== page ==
Revival by Stephen King
Pub. Date: November 11, 2014
Source: a gift from Cass!
Summary: In a small New England town, over half a century ago, a shadow falls over a small boy playing with his toy soldiers. Jamie Morton looks up to see a striking man, the new minister. Charles Jacobs, along with his beautiful wife, will transform the local church. The men and boys are all a bit in love with Mrs. Jacobs; the women and girls feel the same about Reverend Jacobs — including Jamie’s mother and beloved sister, Claire. With Jamie, the Reverend shares a deeper bond based on a secret obsession. When tragedy strikes the Jacobs family, this charismatic preacher curses God, mocks all religious belief, and is banished from the shocked town.
Jamie has demons of his own. Wed to his guitar from the age of thirteen, he plays in bands across the country, living the nomadic lifestyle of bar-band rock and roll while fleeing from his family’s horrific loss. In his mid-thirties — addicted to heroin, stranded, desperate — Jamie meets Charles Jacobs again, with profound consequences for both men. Their bond becomes a pact beyond even the Devil’s devising, and Jamie discovers that revival has many meanings.
Genre: Thriller, Contemporary, a hint of Sci-Fi
Recommended for: SK fans, readers looking to become engrossed in a richly woven story with a huge payoff at the end, SK newbies who want to try a novel without diving into Horror
So my first #hailtotheking read. Guys, this book is over 400 pages and I read it in ONE DAY. That alone speaks volumes to King’s mastery of his craft and his power over words. The jacket hails Revival as a throwback to Classic King, with shout outs to Gothic powerhouses like Melville and Poe, with “the most terrifying conclusion Stephen King has ever written.” While I didn’t quite get that (and I was VERY disappointed I didn’t lose sleep over the ending – this is Stephen King we’re talking about!), Revival was a damn fine novel and one that left me feeling both mentally and emotionally drained upon finishing.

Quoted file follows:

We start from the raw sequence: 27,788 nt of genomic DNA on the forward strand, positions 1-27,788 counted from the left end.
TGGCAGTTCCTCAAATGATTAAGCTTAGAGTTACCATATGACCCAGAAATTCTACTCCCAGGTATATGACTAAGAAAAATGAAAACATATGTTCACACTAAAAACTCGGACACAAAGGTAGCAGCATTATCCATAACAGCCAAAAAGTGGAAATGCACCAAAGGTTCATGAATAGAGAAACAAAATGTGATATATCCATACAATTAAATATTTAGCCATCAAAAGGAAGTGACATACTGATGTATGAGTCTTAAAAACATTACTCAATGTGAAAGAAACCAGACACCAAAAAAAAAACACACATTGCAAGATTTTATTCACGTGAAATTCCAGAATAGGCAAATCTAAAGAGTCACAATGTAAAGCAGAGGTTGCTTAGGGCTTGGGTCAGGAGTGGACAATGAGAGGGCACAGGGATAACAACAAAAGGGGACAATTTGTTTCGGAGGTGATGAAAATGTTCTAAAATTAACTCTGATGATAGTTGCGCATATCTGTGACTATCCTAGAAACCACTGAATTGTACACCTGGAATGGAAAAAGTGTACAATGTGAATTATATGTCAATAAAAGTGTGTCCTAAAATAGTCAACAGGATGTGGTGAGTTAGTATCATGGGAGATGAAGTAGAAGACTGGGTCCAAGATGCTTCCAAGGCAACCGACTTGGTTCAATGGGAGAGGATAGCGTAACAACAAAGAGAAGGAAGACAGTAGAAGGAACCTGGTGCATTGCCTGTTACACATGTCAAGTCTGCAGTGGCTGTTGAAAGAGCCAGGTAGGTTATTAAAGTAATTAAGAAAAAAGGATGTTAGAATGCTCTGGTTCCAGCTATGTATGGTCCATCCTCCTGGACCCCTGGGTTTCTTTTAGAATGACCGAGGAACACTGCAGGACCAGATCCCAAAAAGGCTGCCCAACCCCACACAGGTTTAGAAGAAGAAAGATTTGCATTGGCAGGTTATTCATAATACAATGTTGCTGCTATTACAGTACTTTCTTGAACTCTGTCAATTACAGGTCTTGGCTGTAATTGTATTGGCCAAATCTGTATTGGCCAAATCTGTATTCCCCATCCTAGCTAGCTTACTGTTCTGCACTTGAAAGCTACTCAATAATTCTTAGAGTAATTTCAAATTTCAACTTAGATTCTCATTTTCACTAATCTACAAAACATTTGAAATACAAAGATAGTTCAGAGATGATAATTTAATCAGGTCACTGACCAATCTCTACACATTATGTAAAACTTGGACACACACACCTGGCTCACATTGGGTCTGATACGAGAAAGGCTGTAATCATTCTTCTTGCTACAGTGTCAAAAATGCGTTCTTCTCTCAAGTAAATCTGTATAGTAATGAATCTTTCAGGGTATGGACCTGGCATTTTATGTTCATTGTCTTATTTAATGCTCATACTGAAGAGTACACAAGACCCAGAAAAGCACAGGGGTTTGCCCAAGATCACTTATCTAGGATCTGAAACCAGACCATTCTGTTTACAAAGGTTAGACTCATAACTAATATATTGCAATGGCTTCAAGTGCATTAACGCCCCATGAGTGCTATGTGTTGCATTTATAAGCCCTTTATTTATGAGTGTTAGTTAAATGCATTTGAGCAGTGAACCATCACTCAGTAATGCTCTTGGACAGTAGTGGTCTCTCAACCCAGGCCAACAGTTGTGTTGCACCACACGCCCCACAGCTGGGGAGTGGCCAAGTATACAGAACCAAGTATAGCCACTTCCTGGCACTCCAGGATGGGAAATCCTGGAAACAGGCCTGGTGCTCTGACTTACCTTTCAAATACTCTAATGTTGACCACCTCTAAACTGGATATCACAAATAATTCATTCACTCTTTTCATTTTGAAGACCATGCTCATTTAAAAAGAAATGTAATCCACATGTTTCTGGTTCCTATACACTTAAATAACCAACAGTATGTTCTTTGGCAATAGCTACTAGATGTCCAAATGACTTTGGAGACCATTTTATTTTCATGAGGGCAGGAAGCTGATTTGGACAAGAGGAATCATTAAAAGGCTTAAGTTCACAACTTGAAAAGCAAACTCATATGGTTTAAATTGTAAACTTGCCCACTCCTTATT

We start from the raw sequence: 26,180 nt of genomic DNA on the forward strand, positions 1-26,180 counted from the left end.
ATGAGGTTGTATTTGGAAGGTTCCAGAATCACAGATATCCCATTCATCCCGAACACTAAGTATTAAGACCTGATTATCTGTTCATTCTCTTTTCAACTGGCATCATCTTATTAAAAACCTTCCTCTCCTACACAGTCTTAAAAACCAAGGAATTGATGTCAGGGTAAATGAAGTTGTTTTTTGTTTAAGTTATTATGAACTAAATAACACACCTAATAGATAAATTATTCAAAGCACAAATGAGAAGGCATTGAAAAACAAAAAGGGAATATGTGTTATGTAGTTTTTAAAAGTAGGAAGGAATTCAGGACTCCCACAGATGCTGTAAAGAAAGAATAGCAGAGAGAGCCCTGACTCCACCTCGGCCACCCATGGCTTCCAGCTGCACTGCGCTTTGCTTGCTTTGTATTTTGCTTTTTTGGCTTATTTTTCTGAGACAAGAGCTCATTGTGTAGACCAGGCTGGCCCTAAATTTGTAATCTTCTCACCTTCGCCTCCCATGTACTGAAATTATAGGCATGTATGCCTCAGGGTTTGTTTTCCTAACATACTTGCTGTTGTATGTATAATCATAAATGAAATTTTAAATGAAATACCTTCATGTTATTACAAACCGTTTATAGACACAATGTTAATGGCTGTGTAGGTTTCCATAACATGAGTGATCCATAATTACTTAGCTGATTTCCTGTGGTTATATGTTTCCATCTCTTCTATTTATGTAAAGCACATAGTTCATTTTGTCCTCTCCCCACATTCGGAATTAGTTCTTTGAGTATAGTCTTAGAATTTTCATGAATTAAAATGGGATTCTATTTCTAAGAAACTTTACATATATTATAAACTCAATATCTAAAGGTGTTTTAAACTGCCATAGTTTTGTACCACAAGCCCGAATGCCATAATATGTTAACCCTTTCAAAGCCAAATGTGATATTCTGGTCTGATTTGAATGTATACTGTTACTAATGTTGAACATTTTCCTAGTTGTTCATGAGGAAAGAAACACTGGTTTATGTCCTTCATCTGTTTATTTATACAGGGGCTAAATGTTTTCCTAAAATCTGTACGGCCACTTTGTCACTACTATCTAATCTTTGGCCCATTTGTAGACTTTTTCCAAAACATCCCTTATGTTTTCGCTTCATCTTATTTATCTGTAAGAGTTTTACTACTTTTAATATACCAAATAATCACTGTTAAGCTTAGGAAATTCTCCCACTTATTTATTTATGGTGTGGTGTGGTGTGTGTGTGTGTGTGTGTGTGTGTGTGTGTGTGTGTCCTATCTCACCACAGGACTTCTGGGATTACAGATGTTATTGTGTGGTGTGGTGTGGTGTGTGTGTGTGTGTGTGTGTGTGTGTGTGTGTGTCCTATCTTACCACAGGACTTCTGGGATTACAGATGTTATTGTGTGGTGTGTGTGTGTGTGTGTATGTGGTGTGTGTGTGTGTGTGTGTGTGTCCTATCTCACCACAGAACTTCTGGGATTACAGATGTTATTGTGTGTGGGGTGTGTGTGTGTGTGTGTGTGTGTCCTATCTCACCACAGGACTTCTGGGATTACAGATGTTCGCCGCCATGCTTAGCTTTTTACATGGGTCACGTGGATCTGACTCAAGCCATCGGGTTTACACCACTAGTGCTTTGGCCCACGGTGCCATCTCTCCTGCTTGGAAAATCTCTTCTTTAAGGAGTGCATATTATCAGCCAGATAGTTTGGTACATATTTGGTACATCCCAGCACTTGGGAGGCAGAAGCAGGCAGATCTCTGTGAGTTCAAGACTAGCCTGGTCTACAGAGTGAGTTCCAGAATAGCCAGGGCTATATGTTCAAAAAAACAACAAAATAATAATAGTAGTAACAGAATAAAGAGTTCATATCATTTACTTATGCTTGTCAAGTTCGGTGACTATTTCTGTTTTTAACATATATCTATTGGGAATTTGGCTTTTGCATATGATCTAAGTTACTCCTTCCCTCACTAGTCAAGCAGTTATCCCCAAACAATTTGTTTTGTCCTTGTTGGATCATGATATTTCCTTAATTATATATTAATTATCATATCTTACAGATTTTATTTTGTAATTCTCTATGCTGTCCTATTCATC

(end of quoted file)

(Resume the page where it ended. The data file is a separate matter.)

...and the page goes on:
Over the course of fifty years, Revival follows Jamie Morton as he grows from a little boy playing with army men to a guitarist in a high school band to a guitarist in bar bands that never stood a chance. As that little boy in Maine, Jamie met Charlie Jacobs, the easygoing and friendly new minister the entire Morton family (entire town, for that matter) instantly took a liking to. However, tragedy struck and with the Terrible Sermon, Minister Jacobs walked out of Jamie’s life. Years later as a coke-addicted adult, Jamie finds his path crossed with Charlie’s once more and, over the coming decades, their lives interlock in ways Jamie could never imagine.
It takes so much more than one paragraph, a mere four sentences, to fully sum up Revival. It reads like a memoir of sorts, a fifty-year character study into Jamie Morton’s life. From what I understand, King has done other coming-of-age tales and if they’re anything like this one, you can bet I’ll be reading them! Revival has many definitions, nearly all of which are explored in these pages. Religion, death, identity – Stephen King shies away from nothing and tackles each topic expertly.
Charlie, the electricity-obsessed Minister who lost his faith, was fascinating and I could have read another 400 pages devoted solely to him. He was in his early twenties when he left Maine and when Jaime meets him again decades later, he has completely reinvented himself, taking on a new identity and adopting a backstory. Over the next few decades, he goes through multiple names, multiple personas, all the while keeping his eye on one goal – a goal he needs Jamie’s help with, though he’s tight-lipped about the details.
Revival is a sweeping 400-page buildup to its final conclusion and, I’ll admit I had a hard time getting into it. I expected non-stop action and spine-tingling scenes from the very first sentence instead of a quiet little town full of church-going families. Within a few chapters, however, I was golden and 100% along for the ride. I refuse to say anything about the ending (I had my theories about what the Big Reveal could be and wasn’t entirely wrong), but I will say it was a little disappointing. I think the ending will make or break this book for readers. Revival is a LONG and meticulously-plotted journey and I really feel that if the ending doesn’t work for a particular reader, it’ll ruin the entire experience. Although I had hoped for something truly scare-my-socks-off eerie, I still enjoyed this novel immensely. I’ll just have to head back to early King for my nightmares!